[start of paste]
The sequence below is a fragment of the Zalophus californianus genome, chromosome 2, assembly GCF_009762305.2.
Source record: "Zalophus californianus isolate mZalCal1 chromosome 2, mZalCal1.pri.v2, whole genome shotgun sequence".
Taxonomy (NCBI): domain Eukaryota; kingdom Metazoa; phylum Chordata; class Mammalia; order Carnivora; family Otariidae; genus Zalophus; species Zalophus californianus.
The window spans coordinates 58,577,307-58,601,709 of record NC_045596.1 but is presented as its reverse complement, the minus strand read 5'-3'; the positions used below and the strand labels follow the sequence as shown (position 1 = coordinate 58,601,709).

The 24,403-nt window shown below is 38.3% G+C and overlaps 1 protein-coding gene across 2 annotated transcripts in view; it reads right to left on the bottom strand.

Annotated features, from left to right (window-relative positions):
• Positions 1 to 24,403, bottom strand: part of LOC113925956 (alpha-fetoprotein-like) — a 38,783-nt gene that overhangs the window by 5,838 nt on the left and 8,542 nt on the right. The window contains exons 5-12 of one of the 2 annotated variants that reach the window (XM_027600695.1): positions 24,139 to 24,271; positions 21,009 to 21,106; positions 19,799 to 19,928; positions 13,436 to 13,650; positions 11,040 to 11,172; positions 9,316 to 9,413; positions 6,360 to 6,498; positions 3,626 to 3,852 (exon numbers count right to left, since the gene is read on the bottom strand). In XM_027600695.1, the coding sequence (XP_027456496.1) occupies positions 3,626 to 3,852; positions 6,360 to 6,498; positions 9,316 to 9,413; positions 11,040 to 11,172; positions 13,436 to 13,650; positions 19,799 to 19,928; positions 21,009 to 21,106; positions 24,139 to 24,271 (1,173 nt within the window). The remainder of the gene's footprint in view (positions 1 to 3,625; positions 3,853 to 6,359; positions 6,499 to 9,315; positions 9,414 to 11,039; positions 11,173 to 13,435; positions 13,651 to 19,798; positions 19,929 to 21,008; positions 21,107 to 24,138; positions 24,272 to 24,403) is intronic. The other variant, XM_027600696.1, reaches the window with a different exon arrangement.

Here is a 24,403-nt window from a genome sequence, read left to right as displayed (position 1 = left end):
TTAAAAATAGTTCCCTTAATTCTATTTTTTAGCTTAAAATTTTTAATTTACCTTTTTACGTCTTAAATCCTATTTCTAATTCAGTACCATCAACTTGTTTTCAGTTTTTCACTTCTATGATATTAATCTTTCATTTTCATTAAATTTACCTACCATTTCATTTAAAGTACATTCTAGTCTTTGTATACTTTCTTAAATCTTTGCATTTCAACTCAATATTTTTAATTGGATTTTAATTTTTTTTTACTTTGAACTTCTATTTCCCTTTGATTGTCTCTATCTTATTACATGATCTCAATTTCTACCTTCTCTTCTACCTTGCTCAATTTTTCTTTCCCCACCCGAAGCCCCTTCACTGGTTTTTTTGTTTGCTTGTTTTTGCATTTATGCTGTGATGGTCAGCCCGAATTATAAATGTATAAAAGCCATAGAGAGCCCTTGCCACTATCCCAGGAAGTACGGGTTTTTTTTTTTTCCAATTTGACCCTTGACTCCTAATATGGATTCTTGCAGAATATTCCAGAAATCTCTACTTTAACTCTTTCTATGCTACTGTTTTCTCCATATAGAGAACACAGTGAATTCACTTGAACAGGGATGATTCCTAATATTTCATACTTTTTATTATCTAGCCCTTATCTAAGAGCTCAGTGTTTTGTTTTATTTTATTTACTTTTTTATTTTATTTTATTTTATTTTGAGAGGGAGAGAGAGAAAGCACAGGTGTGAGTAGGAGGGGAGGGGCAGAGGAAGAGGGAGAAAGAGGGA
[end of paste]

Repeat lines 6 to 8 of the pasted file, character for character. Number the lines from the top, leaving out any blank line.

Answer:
Annotated features, from left to right (window-relative positions):
• Positions 1 to 24,403, bottom strand: part of LOC113925956 (alpha-fetoprotein-like) — a 38,783-nt gene that overhangs the window by 5,838 nt on the left and 8,542 nt on the right. The window contains exons 5-12 of one of the 2 annotated variants that reach the window (XM_027600695.1): positions 24,139 to 24,271; positions 21,009 to 21,106; positions 19,799 to 19,928; positions 13,436 to 13,650; positions 11,040 to 11,172; positions 9,316 to 9,413; positions 6,360 to 6,498; positions 3,626 to 3,852 (exon numbers count right to left, since the gene is read on the bottom strand). In XM_027600695.1, the coding sequence (XP_027456496.1) occupies positions 3,626 to 3,852; positions 6,360 to 6,498; positions 9,316 to 9,413; positions 11,040 to 11,172; positions 13,436 to 13,650; positions 19,799 to 19,928; positions 21,009 to 21,106; positions 24,139 to 24,271 (1,173 nt within the window). The remainder of the gene's footprint in view (positions 1 to 3,625; positions 3,853 to 6,359; positions 6,499 to 9,315; positions 9,414 to 11,039; positions 11,173 to 13,435; positions 13,651 to 19,798; positions 19,929 to 21,008; positions 21,107 to 24,138; positions 24,272 to 24,403) is intronic. The other variant, XM_027600696.1, reaches the window with a different exon arrangement.

Here is a 24,403-nt window from a genome sequence, read left to right as displayed (position 1 = left end):